Dictionary.com
definitions
  • synonyms

ling1

[ling]
noun, plural (especially collectively) ling, (especially referring to two or more kinds or species) lings.
  1. an elongated, marine, gadid food fish, Molva molva, of Greenland and northern Europe.
  2. the burbot.
  3. any of various other elongated food fishes.
Show More

Origin of ling1

1250–1300; Middle English ling, lenge; cognate with Dutch leng; akin to long1, Old Norse langa

ling2

[ling]
noun
  1. the heather, Calluna vulgaris.
Show More

Origin of ling2

1325–75; Middle English lyng < Old Norse lyng

ling.

  1. linguistics.
Show More

-ling1

  1. a suffix of nouns, often pejorative, denoting one concerned with (hireling; underling), or diminutive (princeling; duckling).
Show More

Origin of -ling1

Middle English, Old English; cognate with German -ling, Old Norse -lingr, Gothic -lings; see -le, -ing1

-ling2

  1. an adverbial suffix expressing direction, position, state, etc.: darkling; sideling.
Show More

Origin of -ling2

Middle English, Old English; adv. use of gradational variant lang long1
Dictionary.com Unabridged Based on the Random House Unabridged Dictionary, © Random House, Inc. 2018

Examples from the Web for ling

Contemporary Examples

Historical Examples

  • The dragon possesses the most ling of all creatures (p. 64).

  • He hit Ling on the lower end of the breastbone, where his belly would be softest.

    The Devil's Asteroid

    Manly Wade Wellman

  • The plain was well-grassed, as high as Ling's knuckled knee.

    The Devil's Asteroid

    Manly Wade Wellman

  • Ling grimaced, but followed lest his companions think him afraid.

    The Devil's Asteroid

    Manly Wade Wellman

  • Ling had seemed so hairy, so misshapen, like a troll out of Gothic legends.

    The Devil's Asteroid

    Manly Wade Wellman


British Dictionary definitions for ling

ling1

noun plural ling or lings
  1. any of several gadoid food fishes of the northern coastal genus Molva, esp M. molva, having an elongated body with long fins
  2. another name for burbot
Show More

Word Origin

C13: probably from Low German; related to long 1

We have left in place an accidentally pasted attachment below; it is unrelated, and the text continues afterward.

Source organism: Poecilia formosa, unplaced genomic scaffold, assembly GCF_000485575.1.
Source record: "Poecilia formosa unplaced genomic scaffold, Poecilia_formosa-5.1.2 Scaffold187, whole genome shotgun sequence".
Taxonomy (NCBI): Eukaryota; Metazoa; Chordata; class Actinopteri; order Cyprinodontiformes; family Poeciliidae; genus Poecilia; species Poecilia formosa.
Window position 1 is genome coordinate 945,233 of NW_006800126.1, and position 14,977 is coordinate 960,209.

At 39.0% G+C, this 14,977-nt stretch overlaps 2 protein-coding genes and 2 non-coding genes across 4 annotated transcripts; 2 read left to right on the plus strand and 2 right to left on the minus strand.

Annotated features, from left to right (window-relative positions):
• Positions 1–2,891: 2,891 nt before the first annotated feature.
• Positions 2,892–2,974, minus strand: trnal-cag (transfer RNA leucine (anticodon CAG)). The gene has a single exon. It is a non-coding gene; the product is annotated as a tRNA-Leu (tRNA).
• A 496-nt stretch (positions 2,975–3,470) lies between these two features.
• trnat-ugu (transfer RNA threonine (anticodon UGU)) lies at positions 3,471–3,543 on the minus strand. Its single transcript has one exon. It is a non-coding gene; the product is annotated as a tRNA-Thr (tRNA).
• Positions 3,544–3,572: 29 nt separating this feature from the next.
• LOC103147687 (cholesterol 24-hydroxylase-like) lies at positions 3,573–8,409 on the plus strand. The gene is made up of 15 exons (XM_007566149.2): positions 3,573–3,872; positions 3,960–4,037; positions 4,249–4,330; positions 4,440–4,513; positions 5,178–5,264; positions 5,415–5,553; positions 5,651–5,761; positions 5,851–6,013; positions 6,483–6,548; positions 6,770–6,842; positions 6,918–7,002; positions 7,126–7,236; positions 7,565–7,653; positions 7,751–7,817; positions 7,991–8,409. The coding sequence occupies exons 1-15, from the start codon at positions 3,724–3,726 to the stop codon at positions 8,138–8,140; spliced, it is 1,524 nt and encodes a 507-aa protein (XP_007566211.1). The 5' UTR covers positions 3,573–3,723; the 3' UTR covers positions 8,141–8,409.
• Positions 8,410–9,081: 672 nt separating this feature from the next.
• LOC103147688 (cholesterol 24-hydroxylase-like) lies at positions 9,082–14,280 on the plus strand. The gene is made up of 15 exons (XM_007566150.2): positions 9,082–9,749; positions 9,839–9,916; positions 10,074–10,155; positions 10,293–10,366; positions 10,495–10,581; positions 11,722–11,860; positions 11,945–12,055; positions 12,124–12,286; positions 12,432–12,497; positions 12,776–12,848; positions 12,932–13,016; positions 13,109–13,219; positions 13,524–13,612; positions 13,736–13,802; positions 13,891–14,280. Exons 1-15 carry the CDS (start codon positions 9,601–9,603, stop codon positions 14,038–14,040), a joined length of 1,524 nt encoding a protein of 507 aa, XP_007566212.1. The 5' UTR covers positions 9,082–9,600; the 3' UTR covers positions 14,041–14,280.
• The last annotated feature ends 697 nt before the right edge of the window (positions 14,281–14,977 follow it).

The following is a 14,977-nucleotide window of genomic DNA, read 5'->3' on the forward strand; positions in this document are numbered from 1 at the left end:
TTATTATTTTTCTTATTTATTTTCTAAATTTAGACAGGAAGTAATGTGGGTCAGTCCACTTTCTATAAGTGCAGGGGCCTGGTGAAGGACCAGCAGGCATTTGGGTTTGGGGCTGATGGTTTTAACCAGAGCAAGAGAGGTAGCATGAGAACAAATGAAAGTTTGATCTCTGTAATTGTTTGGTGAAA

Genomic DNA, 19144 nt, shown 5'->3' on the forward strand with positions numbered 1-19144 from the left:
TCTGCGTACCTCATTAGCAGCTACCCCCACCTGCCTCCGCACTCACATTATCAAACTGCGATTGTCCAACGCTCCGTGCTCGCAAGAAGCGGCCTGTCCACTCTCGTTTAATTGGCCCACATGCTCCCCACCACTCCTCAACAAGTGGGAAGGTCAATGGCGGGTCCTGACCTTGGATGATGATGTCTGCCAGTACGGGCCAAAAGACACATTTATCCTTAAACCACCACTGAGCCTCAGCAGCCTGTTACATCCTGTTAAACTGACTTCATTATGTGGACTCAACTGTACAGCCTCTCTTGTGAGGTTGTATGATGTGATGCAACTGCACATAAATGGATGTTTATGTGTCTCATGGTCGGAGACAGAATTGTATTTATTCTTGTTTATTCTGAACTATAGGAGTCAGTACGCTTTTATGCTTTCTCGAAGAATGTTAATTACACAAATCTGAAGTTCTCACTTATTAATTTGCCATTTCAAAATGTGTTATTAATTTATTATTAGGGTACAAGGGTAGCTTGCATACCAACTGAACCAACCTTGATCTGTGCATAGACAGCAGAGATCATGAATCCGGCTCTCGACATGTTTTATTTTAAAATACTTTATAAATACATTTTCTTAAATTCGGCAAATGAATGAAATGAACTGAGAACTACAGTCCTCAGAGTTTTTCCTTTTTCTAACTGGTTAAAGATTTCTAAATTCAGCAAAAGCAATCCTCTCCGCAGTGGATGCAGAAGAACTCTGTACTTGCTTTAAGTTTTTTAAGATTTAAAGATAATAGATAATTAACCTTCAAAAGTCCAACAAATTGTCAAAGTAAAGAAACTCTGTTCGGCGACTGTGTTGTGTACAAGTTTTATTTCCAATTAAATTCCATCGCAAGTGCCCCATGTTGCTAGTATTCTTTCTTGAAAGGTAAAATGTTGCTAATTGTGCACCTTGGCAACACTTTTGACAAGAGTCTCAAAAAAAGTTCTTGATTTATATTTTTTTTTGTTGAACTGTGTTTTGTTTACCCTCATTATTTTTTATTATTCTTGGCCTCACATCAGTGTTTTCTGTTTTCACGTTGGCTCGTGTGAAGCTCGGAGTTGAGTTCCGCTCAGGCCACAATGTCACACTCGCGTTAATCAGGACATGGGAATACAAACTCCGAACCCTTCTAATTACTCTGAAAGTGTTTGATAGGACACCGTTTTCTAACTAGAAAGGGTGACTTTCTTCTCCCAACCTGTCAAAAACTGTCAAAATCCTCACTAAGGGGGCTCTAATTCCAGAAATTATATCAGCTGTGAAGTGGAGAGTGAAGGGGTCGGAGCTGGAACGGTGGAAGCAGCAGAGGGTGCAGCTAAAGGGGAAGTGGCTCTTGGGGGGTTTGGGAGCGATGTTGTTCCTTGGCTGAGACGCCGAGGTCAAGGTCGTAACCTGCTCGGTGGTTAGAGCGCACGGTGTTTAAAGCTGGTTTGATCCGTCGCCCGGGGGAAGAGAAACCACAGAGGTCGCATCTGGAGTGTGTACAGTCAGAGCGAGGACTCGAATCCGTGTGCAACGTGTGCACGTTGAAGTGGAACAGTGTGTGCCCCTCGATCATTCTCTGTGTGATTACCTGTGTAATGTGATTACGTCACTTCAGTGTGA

ling2

noun
  1. another name for heather (def. 1)
Show More
Derived Formslingy, adjective

Word Origin

C14: from Old Norse lyng

ling.

abbreviation for
  1. linguistics
Show More

-ling1

suffix forming nouns
  1. often derogatory a person or thing belonging to or associated with the group, activity, or quality specifiednestling; underling
  2. used as a diminutiveduckling
Show More

Word Origin

Old English -ling, of Germanic origin; related to Icelandic -lingr, Gothic -lings

-ling2

suffix forming adverbs
  1. in a specified condition, manner, or directiondarkling; sideling
Show More

Word Origin

Old English -ling, adverbial suffix
Collins English Dictionary - Complete & Unabridged 2012 Digital Edition © William Collins Sons & Co. Ltd. 1979, 1986 © HarperCollins Publishers 1998, 2000, 2003, 2005, 2006, 2007, 2009, 2012

Word Origin and History for ling

n.

long, slender fish, c.1300, common Germanic, cf. Dutch leng, German Leng, Old Norse langa, probably ultimately related to long (adj.).

Show More

-ling

diminutive word-forming element, early 14c., from Old English -ling a nominal suffix (not originally diminutive), from Proto-Germanic *-linga-; attested in historical Germanic languages as a simple suffix, but probably representing a fusion of the suffixes represented by English -le (cf. icicle, thimble, handle), from Old English -ol, -ul, -el; and -ing, suffix indicating "person or thing of a specific kind or origin;" in masculine nouns also "son of" (cf. farthing, atheling, Old English horing "adulterer, fornicator").

Both these suffixes had occasional diminutive force, but this was only slightly evident in Old English -ling and its equivalents in Germanic languages except Norse, where it commonly was used as a diminutive suffix, especially in words designating the young of animals (e.g. gæslingr "gosling"). Thus it is possible that the diminutive use that developed in Middle English is from Old Norse.

Show More
Online Etymology Dictionary, © 2010 Douglas Harper